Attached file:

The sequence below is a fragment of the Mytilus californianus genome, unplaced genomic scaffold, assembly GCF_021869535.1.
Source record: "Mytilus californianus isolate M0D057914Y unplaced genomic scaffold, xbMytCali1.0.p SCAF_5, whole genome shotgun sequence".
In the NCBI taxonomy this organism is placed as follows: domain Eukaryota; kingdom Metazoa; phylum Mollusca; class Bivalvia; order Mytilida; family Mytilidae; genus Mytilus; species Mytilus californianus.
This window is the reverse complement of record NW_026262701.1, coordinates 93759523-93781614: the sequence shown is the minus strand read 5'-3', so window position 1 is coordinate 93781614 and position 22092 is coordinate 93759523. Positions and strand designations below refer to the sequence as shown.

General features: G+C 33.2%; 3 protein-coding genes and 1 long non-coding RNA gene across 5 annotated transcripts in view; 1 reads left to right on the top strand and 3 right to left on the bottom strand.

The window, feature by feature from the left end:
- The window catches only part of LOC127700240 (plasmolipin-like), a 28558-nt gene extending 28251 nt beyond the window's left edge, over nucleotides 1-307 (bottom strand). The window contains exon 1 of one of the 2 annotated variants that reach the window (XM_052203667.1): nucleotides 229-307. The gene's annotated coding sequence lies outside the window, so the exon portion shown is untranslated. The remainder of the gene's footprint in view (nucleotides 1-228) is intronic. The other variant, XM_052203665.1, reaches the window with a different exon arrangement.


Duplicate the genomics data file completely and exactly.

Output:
The sequence below is a fragment of the Mytilus californianus genome, unplaced genomic scaffold, assembly GCF_021869535.1.
Source record: "Mytilus californianus isolate M0D057914Y unplaced genomic scaffold, xbMytCali1.0.p SCAF_5, whole genome shotgun sequence".
In the NCBI taxonomy this organism is placed as follows: domain Eukaryota; kingdom Metazoa; phylum Mollusca; class Bivalvia; order Mytilida; family Mytilidae; genus Mytilus; species Mytilus californianus.
This window is the reverse complement of record NW_026262701.1, coordinates 93759523-93781614: the sequence shown is the minus strand read 5'-3', so window position 1 is coordinate 93781614 and position 22092 is coordinate 93759523. Positions and strand designations below refer to the sequence as shown.

General features: G+C 33.2%; 3 protein-coding genes and 1 long non-coding RNA gene across 5 annotated transcripts in view; 1 reads left to right on the top strand and 3 right to left on the bottom strand.

The window, feature by feature from the left end:
- The window catches only part of LOC127700240 (plasmolipin-like), a 28558-nt gene extending 28251 nt beyond the window's left edge, over nucleotides 1-307 (bottom strand). The window contains exon 1 of one of the 2 annotated variants that reach the window (XM_052203667.1): nucleotides 229-307. The gene's annotated coding sequence lies outside the window, so the exon portion shown is untranslated. The remainder of the gene's footprint in view (nucleotides 1-228) is intronic. The other variant, XM_052203665.1, reaches the window with a different exon arrangement.